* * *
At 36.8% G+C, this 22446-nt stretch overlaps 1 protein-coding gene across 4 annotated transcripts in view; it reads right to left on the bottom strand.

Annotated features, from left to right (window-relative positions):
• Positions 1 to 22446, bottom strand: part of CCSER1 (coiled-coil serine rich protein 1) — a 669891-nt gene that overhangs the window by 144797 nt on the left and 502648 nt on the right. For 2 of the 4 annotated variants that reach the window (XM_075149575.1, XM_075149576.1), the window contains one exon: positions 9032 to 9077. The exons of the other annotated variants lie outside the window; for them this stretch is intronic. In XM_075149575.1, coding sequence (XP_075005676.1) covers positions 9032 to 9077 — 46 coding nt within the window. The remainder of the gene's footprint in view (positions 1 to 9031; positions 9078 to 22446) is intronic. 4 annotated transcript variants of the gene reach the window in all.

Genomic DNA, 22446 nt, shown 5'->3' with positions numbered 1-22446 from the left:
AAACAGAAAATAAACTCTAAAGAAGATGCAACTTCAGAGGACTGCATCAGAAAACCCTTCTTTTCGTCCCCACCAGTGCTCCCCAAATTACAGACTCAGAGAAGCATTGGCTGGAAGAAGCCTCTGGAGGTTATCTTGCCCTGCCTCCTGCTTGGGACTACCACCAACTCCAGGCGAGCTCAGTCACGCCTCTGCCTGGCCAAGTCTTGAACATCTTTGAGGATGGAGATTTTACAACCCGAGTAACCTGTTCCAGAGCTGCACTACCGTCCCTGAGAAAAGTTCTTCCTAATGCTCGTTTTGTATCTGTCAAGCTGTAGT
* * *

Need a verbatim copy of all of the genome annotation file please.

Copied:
At 36.8% G+C, this 22446-nt stretch overlaps 1 protein-coding gene across 4 annotated transcripts in view; it reads right to left on the bottom strand.

Annotated features, from left to right (window-relative positions):
• Positions 1 to 22446, bottom strand: part of CCSER1 (coiled-coil serine rich protein 1) — a 669891-nt gene that overhangs the window by 144797 nt on the left and 502648 nt on the right. For 2 of the 4 annotated variants that reach the window (XM_075149575.1, XM_075149576.1), the window contains one exon: positions 9032 to 9077. The exons of the other annotated variants lie outside the window; for them this stretch is intronic. In XM_075149575.1, coding sequence (XP_075005676.1) covers positions 9032 to 9077 — 46 coding nt within the window. The remainder of the gene's footprint in view (positions 1 to 9031; positions 9078 to 22446) is intronic. 4 annotated transcript variants of the gene reach the window in all.

Genomic DNA, 22446 nt, shown 5'->3' with positions numbered 1-22446 from the left:
AAACAGAAAATAAACTCTAAAGAAGATGCAACTTCAGAGGACTGCATCAGAAAACCCTTCTTTTCGTCCCCACCAGTGCTCCCCAAATTACAGACTCAGAGAAGCATTGGCTGGAAGAAGCCTCTGGAGGTTATCTTGCCCTGCCTCCTGCTTGGGACTACCACCAACTCCAGGCGAGCTCAGTCACGCCTCTGCCTGGCCAAGTCTTGAACATCTTTGAGGATGGAGATTTTACAACCCGAGTAACCTGTTCCAGAGCTGCACTACCGTCCCTGAGAAAAGTTCTTCCTAATGCTCGTTTTGTATCTGTCAAGCTGTAGT